Mindfulness is surging in popularity right now as people around the globe are taking up the practice to reduce stress and boost productivity. Over at The Huffington Post, Renee Jain makes a keen observation about the in-practice goals of mindfulness, notably the purposeful focus on the present:
“Take a walk with a child, and you’ll notice that they don’t walk in straight lines. It’s pretty entertaining, actually. Children stop and touch, smell, and taste things (whether they should or not!) and, in many cases, they come up with observations that adults tend to miss. They pay attention to the experiences in the present moment. In short, children are natural-born mindfulness practitioners.”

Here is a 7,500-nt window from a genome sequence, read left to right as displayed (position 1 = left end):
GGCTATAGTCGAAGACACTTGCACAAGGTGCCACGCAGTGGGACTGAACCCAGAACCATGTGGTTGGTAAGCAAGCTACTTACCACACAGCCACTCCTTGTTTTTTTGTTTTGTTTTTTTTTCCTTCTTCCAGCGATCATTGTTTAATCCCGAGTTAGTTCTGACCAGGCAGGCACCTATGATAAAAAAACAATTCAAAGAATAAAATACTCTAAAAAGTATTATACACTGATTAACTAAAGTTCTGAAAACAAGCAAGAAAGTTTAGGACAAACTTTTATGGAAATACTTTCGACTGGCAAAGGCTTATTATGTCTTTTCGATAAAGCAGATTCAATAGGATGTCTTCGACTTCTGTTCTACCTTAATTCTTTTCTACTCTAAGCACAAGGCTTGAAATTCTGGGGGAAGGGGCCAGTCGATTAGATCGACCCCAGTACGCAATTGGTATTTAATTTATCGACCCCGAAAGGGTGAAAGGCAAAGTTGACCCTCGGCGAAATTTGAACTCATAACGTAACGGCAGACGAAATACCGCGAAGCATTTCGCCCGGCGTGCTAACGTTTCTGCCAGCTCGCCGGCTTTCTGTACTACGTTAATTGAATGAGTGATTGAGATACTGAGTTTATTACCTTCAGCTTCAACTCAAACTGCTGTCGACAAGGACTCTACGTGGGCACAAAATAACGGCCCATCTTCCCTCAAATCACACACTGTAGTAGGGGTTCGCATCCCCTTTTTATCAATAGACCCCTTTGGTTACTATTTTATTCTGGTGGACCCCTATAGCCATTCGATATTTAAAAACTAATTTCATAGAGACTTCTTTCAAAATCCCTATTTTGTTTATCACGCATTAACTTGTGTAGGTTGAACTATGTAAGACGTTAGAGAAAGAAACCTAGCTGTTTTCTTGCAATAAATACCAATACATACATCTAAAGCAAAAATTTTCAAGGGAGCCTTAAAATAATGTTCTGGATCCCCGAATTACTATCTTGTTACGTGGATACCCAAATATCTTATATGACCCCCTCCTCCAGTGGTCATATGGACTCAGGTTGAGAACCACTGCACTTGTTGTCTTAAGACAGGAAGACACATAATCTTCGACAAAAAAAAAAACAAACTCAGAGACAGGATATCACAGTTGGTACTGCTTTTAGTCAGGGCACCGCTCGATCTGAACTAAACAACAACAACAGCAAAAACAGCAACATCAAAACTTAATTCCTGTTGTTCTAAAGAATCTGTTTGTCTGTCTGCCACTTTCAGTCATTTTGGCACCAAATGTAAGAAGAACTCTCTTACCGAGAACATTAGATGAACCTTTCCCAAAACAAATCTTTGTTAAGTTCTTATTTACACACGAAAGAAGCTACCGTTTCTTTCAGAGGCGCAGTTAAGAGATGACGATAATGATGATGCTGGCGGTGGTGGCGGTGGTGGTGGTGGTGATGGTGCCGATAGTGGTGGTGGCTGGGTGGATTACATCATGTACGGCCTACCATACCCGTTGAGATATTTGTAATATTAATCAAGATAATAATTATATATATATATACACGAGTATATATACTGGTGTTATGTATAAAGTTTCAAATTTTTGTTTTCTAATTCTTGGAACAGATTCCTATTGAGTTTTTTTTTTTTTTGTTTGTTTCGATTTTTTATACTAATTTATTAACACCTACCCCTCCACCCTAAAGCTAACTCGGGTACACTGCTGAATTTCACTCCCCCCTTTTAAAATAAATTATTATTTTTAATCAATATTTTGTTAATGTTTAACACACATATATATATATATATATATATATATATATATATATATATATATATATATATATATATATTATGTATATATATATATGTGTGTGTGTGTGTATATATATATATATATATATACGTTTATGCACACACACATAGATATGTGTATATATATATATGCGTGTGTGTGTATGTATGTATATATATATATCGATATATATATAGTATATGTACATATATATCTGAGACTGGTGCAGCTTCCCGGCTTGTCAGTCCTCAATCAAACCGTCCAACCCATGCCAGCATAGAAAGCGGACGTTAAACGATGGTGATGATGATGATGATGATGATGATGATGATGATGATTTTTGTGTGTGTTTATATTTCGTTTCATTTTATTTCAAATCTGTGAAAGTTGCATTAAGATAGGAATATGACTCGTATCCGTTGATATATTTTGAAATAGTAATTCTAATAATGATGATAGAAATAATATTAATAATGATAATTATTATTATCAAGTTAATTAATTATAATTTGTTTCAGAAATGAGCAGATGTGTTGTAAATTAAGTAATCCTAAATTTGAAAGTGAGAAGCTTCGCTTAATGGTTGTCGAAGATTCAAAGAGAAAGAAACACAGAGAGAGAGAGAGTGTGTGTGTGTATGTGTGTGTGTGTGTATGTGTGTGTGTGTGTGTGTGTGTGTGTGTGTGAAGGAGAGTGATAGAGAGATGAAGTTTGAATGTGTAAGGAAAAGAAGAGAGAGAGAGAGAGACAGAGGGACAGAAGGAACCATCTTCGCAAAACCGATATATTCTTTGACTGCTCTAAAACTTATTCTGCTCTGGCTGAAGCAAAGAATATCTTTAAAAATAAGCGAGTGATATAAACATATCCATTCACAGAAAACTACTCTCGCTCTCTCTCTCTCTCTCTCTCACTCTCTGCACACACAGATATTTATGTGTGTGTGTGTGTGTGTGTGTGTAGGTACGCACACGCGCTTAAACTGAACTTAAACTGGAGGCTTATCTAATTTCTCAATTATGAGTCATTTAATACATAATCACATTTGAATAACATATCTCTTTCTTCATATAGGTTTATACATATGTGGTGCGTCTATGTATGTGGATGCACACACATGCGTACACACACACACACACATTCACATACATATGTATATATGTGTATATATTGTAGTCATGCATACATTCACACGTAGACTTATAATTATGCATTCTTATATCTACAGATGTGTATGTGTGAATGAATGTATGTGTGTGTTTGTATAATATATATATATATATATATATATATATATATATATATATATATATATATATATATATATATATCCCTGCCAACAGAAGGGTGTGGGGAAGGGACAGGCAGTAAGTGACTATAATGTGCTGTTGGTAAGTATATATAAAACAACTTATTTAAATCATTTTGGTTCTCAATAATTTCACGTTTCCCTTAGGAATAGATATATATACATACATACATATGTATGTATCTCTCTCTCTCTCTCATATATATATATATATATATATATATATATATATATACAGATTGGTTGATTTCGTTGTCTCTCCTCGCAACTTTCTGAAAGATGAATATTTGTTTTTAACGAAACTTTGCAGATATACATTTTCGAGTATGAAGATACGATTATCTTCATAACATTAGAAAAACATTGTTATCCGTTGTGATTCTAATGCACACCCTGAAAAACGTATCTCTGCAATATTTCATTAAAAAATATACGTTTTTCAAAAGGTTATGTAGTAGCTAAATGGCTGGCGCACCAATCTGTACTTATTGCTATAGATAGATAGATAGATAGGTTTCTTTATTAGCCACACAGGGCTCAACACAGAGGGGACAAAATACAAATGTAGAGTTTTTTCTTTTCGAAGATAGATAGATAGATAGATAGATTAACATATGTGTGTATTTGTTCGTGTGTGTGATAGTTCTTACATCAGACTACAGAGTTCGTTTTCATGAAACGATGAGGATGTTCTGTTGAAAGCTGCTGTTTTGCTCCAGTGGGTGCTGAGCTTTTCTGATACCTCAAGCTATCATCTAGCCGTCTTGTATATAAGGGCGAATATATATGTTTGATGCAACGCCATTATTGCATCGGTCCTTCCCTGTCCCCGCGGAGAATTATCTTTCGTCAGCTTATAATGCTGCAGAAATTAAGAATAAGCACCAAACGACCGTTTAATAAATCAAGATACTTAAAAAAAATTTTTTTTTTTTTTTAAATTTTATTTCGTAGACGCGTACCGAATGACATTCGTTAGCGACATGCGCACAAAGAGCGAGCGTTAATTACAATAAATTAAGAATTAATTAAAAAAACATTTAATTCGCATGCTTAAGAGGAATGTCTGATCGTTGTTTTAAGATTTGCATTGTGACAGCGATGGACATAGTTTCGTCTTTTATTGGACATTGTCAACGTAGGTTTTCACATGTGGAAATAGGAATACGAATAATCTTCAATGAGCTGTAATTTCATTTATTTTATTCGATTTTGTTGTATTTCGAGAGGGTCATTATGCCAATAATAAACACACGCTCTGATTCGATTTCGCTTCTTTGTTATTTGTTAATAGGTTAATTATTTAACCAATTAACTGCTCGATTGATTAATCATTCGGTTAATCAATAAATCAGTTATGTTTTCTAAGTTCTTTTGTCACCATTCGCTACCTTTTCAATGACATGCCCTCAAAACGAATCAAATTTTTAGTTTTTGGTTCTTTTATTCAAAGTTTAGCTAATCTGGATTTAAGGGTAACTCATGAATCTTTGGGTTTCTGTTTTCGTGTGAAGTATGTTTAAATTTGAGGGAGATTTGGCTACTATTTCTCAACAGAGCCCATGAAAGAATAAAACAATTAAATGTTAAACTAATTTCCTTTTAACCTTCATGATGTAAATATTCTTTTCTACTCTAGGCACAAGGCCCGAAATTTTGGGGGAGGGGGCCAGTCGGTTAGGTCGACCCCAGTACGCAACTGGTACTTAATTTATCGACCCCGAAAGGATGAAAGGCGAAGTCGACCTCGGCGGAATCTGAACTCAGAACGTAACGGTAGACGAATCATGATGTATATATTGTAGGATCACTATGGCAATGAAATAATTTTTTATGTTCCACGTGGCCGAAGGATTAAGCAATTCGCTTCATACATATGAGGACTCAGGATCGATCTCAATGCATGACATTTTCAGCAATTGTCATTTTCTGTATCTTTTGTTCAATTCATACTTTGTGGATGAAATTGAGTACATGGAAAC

It’s certainly an interesting idea. In essence, Jain argues that mindfulness seeks to recreate a mindset of stability that comes natural in children yet fades with age. If you imagine the human psyche broken up into two halves — the adult and the child — the former can be linked to achievement, responsibility and stress, and the latter to innocence, observation, and peace. To riff off Jain’s point, growing up makes us lose track of what mindfulness seeks to recreate.